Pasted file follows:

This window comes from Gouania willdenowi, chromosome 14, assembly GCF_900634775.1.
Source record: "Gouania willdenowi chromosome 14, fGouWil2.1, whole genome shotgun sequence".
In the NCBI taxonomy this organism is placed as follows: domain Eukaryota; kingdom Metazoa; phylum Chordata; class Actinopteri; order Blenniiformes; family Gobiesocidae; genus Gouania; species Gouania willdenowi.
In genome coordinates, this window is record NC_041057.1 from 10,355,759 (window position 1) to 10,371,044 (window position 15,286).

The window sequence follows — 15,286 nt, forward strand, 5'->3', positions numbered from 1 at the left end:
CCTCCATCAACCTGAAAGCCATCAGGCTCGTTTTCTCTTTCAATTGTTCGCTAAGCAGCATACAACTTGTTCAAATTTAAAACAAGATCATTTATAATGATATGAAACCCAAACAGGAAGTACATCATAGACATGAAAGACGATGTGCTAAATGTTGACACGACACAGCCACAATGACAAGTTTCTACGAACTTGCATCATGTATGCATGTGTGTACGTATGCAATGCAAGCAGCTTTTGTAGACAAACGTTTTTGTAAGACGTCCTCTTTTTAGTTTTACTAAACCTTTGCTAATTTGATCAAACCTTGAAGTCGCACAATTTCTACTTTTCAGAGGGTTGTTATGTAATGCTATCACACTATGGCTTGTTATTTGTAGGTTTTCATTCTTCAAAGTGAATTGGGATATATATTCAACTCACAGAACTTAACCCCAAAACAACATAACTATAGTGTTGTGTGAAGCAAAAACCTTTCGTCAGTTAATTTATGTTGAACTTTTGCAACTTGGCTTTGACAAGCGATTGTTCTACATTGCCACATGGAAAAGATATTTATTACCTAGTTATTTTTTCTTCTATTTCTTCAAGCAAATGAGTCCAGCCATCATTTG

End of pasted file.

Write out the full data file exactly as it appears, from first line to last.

This window comes from Gouania willdenowi, chromosome 14, assembly GCF_900634775.1.
Source record: "Gouania willdenowi chromosome 14, fGouWil2.1, whole genome shotgun sequence".
In the NCBI taxonomy this organism is placed as follows: domain Eukaryota; kingdom Metazoa; phylum Chordata; class Actinopteri; order Blenniiformes; family Gobiesocidae; genus Gouania; species Gouania willdenowi.
In genome coordinates, this window is record NC_041057.1 from 10,355,759 (window position 1) to 10,371,044 (window position 15,286).

The window sequence follows — 15,286 nt, forward strand, 5'->3', positions numbered from 1 at the left end:
CCTCCATCAACCTGAAAGCCATCAGGCTCGTTTTCTCTTTCAATTGTTCGCTAAGCAGCATACAACTTGTTCAAATTTAAAACAAGATCATTTATAATGATATGAAACCCAAACAGGAAGTACATCATAGACATGAAAGACGATGTGCTAAATGTTGACACGACACAGCCACAATGACAAGTTTCTACGAACTTGCATCATGTATGCATGTGTGTACGTATGCAATGCAAGCAGCTTTTGTAGACAAACGTTTTTGTAAGACGTCCTCTTTTTAGTTTTACTAAACCTTTGCTAATTTGATCAAACCTTGAAGTCGCACAATTTCTACTTTTCAGAGGGTTGTTATGTAATGCTATCACACTATGGCTTGTTATTTGTAGGTTTTCATTCTTCAAAGTGAATTGGGATATATATTCAACTCACAGAACTTAACCCCAAAACAACATAACTATAGTGTTGTGTGAAGCAAAAACCTTTCGTCAGTTAATTTATGTTGAACTTTTGCAACTTGGCTTTGACAAGCGATTGTTCTACATTGCCACATGGAAAAGATATTTATTACCTAGTTATTTTTTCTTCTATTTCTTCAAGCAAATGAGTCCAGCCATCATTTG